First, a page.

You can also 'extract a planar object' under the extract command - however it is not linked to the wall so you have to manually adjust the hatch. The only way to do it if you want your hatches in your perspectives...

Share this post


Link to post

Or you can use textures that represent hatches. I know it's not the same, but it's doable.

Edited by DWorks

Share this post


Link to post

But if you extract a planar object and then render it hatched in a hidden line section viewport, does the hatch show up? I can't get it to show up in my section viewport (although it does fine in an isometric viewport!)

Share this post


Link to post
Works on 2D and 3D lines.

It's not the lines that are the problem it's the PIOs......

PIO's should always set their objects by class for total control!

You'll have more classes, but also more control.

Share this post


Link to post

Agree on the classes for PIO components generally, but long term we need less abstraction for the Architect version of VW - we need Building Materials which have real world properties such as appearance, performance, density etc that are consistent in 2D/3D

Share this post


Link to post
Agree on the classes for PIO components generally, but long term we need less abstraction for the Architect version of VW - we need Building Materials which have real world properties such as appearance, performance, density etc that are consistent in 2D/3D

Precisely. ?If I?d asked customers what they wanted, they would have said ?a faster horse'" ?Henry Ford (attributed, unsourced, probably didn't actually say it)

In other words, get our feedback on what we need; what we like, what we don't like, what makes our lives easier or harder, what we wish for and what we're trying to get done. But NV needs to come up with the solution. Solutions that look at the big picture and actually solve the problem rather than simply trying to improve tools that are fundamentally not up to the task. Improving the existing tools based on our isolated feedback in this instance isn't a solution to the problem, it's a stopgap. The solution involves less abstraction.

Share this post


Link to post

Some wrinkles in this class overrides discussion some might be missing that I don't think have been mentioned....

When you define your Wall Style you must set your wall attribute lines within the style to be controlled by the class you draw your wall in. If the original Wall Style is not set this way the class overrides will never work.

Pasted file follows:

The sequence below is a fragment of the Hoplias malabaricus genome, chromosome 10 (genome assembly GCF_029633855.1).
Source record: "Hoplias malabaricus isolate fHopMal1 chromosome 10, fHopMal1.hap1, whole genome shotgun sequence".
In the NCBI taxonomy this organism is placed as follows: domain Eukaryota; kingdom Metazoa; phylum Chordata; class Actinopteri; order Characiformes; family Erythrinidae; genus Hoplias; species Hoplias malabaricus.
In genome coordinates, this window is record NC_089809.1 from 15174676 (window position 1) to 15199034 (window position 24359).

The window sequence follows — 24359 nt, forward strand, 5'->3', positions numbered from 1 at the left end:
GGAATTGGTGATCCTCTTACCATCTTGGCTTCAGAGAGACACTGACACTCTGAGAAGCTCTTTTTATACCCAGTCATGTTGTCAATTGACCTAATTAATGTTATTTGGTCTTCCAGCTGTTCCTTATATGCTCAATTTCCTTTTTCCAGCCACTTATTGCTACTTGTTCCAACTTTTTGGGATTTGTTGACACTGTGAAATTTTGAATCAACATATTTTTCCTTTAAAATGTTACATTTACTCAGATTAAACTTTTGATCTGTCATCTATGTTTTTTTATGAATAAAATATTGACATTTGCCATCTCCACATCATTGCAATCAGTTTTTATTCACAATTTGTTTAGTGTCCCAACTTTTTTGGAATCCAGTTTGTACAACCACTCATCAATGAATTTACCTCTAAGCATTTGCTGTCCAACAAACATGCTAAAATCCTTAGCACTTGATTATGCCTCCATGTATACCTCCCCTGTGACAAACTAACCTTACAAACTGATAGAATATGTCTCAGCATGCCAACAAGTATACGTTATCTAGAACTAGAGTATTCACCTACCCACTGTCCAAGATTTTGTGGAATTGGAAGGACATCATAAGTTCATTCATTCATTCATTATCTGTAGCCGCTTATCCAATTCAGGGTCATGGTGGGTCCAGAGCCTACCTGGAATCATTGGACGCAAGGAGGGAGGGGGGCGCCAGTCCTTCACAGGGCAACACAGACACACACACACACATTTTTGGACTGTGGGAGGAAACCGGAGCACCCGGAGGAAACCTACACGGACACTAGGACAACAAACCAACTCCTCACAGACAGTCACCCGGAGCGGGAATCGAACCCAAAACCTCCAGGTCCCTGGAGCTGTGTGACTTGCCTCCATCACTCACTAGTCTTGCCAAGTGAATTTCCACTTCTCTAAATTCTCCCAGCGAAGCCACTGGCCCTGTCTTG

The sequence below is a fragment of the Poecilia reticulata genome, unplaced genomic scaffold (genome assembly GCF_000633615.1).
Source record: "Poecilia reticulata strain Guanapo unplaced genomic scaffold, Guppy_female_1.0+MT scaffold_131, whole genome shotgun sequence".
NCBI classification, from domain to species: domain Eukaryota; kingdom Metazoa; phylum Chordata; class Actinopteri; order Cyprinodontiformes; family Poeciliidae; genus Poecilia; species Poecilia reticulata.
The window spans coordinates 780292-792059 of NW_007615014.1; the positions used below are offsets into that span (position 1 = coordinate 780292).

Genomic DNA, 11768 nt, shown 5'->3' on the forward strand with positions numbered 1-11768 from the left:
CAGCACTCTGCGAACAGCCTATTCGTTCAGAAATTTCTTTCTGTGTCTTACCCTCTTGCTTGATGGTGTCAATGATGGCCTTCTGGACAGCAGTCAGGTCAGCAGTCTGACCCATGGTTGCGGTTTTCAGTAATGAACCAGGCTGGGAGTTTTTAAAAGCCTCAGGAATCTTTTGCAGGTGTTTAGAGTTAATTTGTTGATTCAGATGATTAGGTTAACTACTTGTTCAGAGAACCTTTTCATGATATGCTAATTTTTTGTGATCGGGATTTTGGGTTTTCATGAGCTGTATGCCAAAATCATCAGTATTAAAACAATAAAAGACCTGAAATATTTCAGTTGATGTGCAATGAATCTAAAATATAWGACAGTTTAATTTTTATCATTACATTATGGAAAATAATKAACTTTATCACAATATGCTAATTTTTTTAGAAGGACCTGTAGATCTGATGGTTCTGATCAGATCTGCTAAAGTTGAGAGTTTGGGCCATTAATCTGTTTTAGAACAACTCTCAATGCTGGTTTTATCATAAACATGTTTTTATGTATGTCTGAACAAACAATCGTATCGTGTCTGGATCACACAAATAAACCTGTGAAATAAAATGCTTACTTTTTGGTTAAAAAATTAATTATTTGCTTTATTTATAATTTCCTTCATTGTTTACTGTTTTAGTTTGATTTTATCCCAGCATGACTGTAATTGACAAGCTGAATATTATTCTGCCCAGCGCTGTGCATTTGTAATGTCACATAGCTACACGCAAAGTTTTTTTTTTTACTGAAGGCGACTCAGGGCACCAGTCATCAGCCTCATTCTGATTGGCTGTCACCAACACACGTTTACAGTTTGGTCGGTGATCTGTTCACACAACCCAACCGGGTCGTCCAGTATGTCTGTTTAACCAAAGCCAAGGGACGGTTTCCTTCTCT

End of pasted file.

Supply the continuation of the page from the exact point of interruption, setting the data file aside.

In addition, I found an oddity with this. 3 tiered class names do not always respond to class overrides yet 1 and 2 tiered class names do. I was setting up classes where I could model my foundation and footings using Wall Styles. By default they show up the way you typically see them in plan. However, in elevation I want to override the foundation walls to be dashed while in section I want to override the dashed footings to be solid and filled with concrete. I struggled with this until I dropped my class names down to 2 tiers...then all worked well.

In the end I have the following classes:

Wall-Exterior, Wall-Interior, Wall-Footing, Wall-Foundation, in addition to all the Wall-Component-____ classes.

One other comment on general information organization....I've never been an advocate of using classes for items like 'House' and 'Garage' to control visibility. Those items are much better organized on different layers. Classes are best used to control attributes of building components. Its a rare occasion when I use classes for visibility. One example, I always have a TEXT layer paired with every floor plan layer. REAL objects go on the plan layer while SHEET objects go on the TEXT layer.

I tried adding furring to concrete walls as a component and turning it off for my foundation plan but the concrete components that remained would not display properly. I had to abandon it. I was trying to simplify the insertion of basement windows through both furring and concrete but for now its still a two stage process for me. Insert the window into the furring wall with an extended sill and cut a separate hole in the separate concrete wall.

Share this post


Link to post

In addition, I found an oddity with this. 3 tiered class names do not always respond to class overrides yet 1 and 2 tiered class names do. I was setting up classes where I could model my foundation and footings using Wall Styles. By default they show up the way you typically see them in plan. However, in elevation I want to override the foundation walls to be dashed while in section I want to override the dashed footings to be solid and filled with concrete. I struggled with this until I dropped my class names down to 2 tiers...then all worked well.

The problem is not because they are 3 tiered. It's because the names are too long. I had to change a bunch of my classes to get their names shorter, still 3 tiered, because of this. I hate using abbriviations, but in this case I have no choice. I first found this out, and bugsubmitted it, when using referenced design layer viewports to other documents. Classes with too long class names will not show up in the class list, although the objects do show, but you can't change the visibility or attributes.

Share this post


Link to post

The problem is not because they are 3 tiered. It's because the names are too long . . . Classes with too long class names will not show up in the class list, although the objects do show, but you can't change the visibility or attributes.

So how long is too long?